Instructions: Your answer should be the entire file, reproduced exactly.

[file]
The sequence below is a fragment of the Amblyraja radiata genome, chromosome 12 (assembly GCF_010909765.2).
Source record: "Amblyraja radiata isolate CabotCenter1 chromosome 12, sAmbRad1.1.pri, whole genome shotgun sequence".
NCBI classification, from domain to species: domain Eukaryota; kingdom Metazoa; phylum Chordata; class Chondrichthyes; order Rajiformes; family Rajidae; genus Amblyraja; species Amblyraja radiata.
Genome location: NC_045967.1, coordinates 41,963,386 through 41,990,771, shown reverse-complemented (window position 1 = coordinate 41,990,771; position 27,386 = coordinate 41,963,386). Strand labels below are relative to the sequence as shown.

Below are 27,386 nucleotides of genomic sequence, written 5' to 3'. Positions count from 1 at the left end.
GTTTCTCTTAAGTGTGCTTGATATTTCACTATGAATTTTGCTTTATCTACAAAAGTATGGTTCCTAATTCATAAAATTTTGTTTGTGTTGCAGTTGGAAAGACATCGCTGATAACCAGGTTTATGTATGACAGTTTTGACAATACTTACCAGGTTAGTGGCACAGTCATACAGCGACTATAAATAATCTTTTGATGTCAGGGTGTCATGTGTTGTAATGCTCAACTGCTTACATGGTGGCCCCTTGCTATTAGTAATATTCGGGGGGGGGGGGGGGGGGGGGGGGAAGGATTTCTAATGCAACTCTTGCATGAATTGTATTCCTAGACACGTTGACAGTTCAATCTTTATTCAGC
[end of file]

The sequence below is a fragment of the Amblyraja radiata genome, chromosome 12 (assembly GCF_010909765.2).
Source record: "Amblyraja radiata isolate CabotCenter1 chromosome 12, sAmbRad1.1.pri, whole genome shotgun sequence".
NCBI classification, from domain to species: domain Eukaryota; kingdom Metazoa; phylum Chordata; class Chondrichthyes; order Rajiformes; family Rajidae; genus Amblyraja; species Amblyraja radiata.
Genome location: NC_045967.1, coordinates 41,963,386 through 41,990,771, shown reverse-complemented (window position 1 = coordinate 41,990,771; position 27,386 = coordinate 41,963,386). Strand labels below are relative to the sequence as shown.

Below are 27,386 nucleotides of genomic sequence, written 5' to 3'. Positions count from 1 at the left end.
GTTTCTCTTAAGTGTGCTTGATATTTCACTATGAATTTTGCTTTATCTACAAAAGTATGGTTCCTAATTCATAAAATTTTGTTTGTGTTGCAGTTGGAAAGACATCGCTGATAACCAGGTTTATGTATGACAGTTTTGACAATACTTACCAGGTTAGTGGCACAGTCATACAGCGACTATAAATAATCTTTTGATGTCAGGGTGTCATGTGTTGTAATGCTCAACTGCTTACATGGTGGCCCCTTGCTATTAGTAATATTCGGGGGGGGGGGGGGGGGGGGGGGGAAGGATTTCTAATGCAACTCTTGCATGAATTGTATTCCTAGACACGTTGACAGTTCAATCTTTATTCAGC